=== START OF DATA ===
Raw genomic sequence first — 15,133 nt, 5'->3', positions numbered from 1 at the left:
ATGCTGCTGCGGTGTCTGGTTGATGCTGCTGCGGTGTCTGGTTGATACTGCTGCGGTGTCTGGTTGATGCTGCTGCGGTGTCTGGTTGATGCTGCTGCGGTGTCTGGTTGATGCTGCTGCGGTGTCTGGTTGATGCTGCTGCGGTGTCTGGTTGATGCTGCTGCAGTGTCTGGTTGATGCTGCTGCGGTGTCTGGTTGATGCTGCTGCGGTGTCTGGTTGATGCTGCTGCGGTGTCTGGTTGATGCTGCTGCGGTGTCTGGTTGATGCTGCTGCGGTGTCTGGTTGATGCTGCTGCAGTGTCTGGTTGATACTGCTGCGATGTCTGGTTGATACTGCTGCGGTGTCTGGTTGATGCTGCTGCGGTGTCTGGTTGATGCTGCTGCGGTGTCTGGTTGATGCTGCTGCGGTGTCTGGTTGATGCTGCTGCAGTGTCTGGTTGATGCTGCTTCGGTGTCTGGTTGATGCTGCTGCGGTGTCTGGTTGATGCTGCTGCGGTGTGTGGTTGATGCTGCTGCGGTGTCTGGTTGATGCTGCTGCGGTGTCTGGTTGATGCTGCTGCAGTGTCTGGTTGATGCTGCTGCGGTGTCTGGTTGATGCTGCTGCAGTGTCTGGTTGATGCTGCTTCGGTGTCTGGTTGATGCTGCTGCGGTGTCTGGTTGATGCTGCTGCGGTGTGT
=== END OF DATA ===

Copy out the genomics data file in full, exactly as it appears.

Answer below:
Raw genomic sequence first — 15,133 nt, 5'->3', positions numbered from 1 at the left:
ATGCTGCTGCGGTGTCTGGTTGATGCTGCTGCGGTGTCTGGTTGATACTGCTGCGGTGTCTGGTTGATGCTGCTGCGGTGTCTGGTTGATGCTGCTGCGGTGTCTGGTTGATGCTGCTGCGGTGTCTGGTTGATGCTGCTGCGGTGTCTGGTTGATGCTGCTGCAGTGTCTGGTTGATGCTGCTGCGGTGTCTGGTTGATGCTGCTGCGGTGTCTGGTTGATGCTGCTGCGGTGTCTGGTTGATGCTGCTGCGGTGTCTGGTTGATGCTGCTGCGGTGTCTGGTTGATGCTGCTGCAGTGTCTGGTTGATACTGCTGCGATGTCTGGTTGATACTGCTGCGGTGTCTGGTTGATGCTGCTGCGGTGTCTGGTTGATGCTGCTGCGGTGTCTGGTTGATGCTGCTGCGGTGTCTGGTTGATGCTGCTGCAGTGTCTGGTTGATGCTGCTTCGGTGTCTGGTTGATGCTGCTGCGGTGTCTGGTTGATGCTGCTGCGGTGTGTGGTTGATGCTGCTGCGGTGTCTGGTTGATGCTGCTGCGGTGTCTGGTTGATGCTGCTGCAGTGTCTGGTTGATGCTGCTGCGGTGTCTGGTTGATGCTGCTGCAGTGTCTGGTTGATGCTGCTTCGGTGTCTGGTTGATGCTGCTGCGGTGTCTGGTTGATGCTGCTGCGGTGTGT